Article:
Moved from near the end of the album, “Anchorage” is langorous compared to the preceding tracks, but the wandering, subdued keys seem to pull it upward somewhat, small points of light dotting the sliding drums, the downed guitars that blend perfectly with the keys, the lower end balanced between the mournful draw of Glasson’s cello and the almost upbeat bassline. “Just the way the dead have felt/Nothing like the way my name is spelt/But I belt it out anyway” Steve sings, the serrations emphasized, defiant, as roaring distorted electrics build the track over huge drums and splash, the wave only a small one. Scattered electronic noises are left in its wake, as the track goes on, a guitar taking off on its own to make its point, not taking it past an extended lead. The lyrics are constructed as defiant and pained, but are mostly delivered in defiance, expressing the pain with more aggression than hurt. Harmonized briefly, it’s like others carrying Steve’s defiance up when it might falter. Alongside them, a blazing guitar and then another wave, this one much larger–but it backs away, too, and this time leaves a quite chorale, the sliding tick of hi-hat emphasized drumming and a hummingbird-heart bassline. If it weren’t so eloquently sung and performed, it would be like a monologue to the absent, spoken with the openness and pride of a drunk, but the awareness, the consistency make it, instead, heartfelt admission and confession.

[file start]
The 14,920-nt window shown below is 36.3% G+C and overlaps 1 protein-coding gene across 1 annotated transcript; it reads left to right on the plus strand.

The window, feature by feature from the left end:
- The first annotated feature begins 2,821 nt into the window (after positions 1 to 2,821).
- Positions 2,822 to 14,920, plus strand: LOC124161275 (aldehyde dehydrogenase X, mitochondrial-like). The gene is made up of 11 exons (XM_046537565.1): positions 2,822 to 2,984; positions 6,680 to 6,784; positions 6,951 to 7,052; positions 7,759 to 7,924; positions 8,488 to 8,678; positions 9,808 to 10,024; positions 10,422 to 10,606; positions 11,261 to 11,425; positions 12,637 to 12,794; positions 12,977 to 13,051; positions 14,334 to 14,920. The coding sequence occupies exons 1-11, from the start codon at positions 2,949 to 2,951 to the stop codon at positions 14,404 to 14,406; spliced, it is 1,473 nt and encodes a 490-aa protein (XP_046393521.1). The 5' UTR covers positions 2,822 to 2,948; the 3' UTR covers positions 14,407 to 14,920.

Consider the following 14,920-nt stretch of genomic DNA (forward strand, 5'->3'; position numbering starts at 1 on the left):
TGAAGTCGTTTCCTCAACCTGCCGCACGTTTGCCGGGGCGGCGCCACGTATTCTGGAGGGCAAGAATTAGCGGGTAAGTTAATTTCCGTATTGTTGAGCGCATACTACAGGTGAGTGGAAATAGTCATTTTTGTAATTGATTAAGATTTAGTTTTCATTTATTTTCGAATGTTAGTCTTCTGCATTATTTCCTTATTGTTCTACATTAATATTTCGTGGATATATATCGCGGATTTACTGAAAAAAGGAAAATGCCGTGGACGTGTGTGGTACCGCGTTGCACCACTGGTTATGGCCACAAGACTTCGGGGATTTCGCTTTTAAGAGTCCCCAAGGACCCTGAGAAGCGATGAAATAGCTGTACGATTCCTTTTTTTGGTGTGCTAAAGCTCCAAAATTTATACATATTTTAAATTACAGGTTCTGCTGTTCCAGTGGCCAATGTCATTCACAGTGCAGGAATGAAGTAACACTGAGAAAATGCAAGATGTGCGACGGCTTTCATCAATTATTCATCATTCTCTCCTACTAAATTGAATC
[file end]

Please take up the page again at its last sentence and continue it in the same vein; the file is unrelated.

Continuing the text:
“Happenstance” makes for a rather curious song: at first that clean and clear biting winter wind of Kilbey’s voice and steadily strummed 12-string, tom-heavy drums and sliding bass–but then the upward curve of a higher tone turns it to something almost sunny, as Kilbey intones “Happenstance…” with just a touch of variation in each channel to give a fuller dimension to the sound. Near a whisper, Willson-Piper breathily adds a voice almost like a memory to this interruption, before that shine of lazy sun fans across it again. The trading voices of Steve and Marty, and the shining final peak of sound gives the song a feeling of relaxation almost narrated by both the present and the past.